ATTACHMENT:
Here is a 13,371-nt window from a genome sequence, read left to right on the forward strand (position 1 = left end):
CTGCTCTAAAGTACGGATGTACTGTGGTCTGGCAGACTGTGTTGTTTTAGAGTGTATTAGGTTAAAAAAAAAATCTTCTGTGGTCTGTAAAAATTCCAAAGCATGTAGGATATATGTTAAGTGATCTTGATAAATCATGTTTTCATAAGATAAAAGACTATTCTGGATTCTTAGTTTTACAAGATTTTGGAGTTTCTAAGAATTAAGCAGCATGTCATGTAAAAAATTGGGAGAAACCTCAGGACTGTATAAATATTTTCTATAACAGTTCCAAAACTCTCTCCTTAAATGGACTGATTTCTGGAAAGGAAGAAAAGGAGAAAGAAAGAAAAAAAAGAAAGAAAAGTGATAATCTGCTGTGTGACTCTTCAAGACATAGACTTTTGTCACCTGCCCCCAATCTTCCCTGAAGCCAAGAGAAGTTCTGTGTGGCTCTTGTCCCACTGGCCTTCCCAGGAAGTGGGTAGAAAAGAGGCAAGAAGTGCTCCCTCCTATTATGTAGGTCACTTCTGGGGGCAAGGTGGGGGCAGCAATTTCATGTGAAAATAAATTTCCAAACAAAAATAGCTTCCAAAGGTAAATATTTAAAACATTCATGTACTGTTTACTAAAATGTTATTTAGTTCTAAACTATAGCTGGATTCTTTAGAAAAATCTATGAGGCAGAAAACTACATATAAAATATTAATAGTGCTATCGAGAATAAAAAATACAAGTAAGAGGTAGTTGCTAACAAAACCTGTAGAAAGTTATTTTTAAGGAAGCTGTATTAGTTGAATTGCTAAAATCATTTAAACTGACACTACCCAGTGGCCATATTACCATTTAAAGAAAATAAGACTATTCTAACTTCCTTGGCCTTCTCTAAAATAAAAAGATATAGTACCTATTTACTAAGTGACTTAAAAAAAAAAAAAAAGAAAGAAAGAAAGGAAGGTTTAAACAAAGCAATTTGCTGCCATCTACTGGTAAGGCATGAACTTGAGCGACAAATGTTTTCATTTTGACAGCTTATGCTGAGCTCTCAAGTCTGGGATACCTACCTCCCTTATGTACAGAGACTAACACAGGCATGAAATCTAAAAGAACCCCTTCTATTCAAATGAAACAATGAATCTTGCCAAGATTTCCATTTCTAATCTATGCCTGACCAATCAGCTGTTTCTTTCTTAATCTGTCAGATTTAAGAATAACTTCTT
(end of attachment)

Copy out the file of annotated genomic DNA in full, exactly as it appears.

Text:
Here is a 13,371-nt window from a genome sequence, read left to right on the forward strand (position 1 = left end):
CTGCTCTAAAGTACGGATGTACTGTGGTCTGGCAGACTGTGTTGTTTTAGAGTGTATTAGGTTAAAAAAAAAATCTTCTGTGGTCTGTAAAAATTCCAAAGCATGTAGGATATATGTTAAGTGATCTTGATAAATCATGTTTTCATAAGATAAAAGACTATTCTGGATTCTTAGTTTTACAAGATTTTGGAGTTTCTAAGAATTAAGCAGCATGTCATGTAAAAAATTGGGAGAAACCTCAGGACTGTATAAATATTTTCTATAACAGTTCCAAAACTCTCTCCTTAAATGGACTGATTTCTGGAAAGGAAGAAAAGGAGAAAGAAAGAAAAAAAAGAAAGAAAAGTGATAATCTGCTGTGTGACTCTTCAAGACATAGACTTTTGTCACCTGCCCCCAATCTTCCCTGAAGCCAAGAGAAGTTCTGTGTGGCTCTTGTCCCACTGGCCTTCCCAGGAAGTGGGTAGAAAAGAGGCAAGAAGTGCTCCCTCCTATTATGTAGGTCACTTCTGGGGGCAAGGTGGGGGCAGCAATTTCATGTGAAAATAAATTTCCAAACAAAAATAGCTTCCAAAGGTAAATATTTAAAACATTCATGTACTGTTTACTAAAATGTTATTTAGTTCTAAACTATAGCTGGATTCTTTAGAAAAATCTATGAGGCAGAAAACTACATATAAAATATTAATAGTGCTATCGAGAATAAAAAATACAAGTAAGAGGTAGTTGCTAACAAAACCTGTAGAAAGTTATTTTTAAGGAAGCTGTATTAGTTGAATTGCTAAAATCATTTAAACTGACACTACCCAGTGGCCATATTACCATTTAAAGAAAATAAGACTATTCTAACTTCCTTGGCCTTCTCTAAAATAAAAAGATATAGTACCTATTTACTAAGTGACTTAAAAAAAAAAAAAAAGAAAGAAAGAAAGGAAGGTTTAAACAAAGCAATTTGCTGCCATCTACTGGTAAGGCATGAACTTGAGCGACAAATGTTTTCATTTTGACAGCTTATGCTGAGCTCTCAAGTCTGGGATACCTACCTCCCTTATGTACAGAGACTAACACAGGCATGAAATCTAAAAGAACCCCTTCTATTCAAATGAAACAATGAATCTTGCCAAGATTTCCATTTCTAATCTATGCCTGACCAATCAGCTGTTTCTTTCTTAATCTGTCAGATTTAAGAATAACTTCTT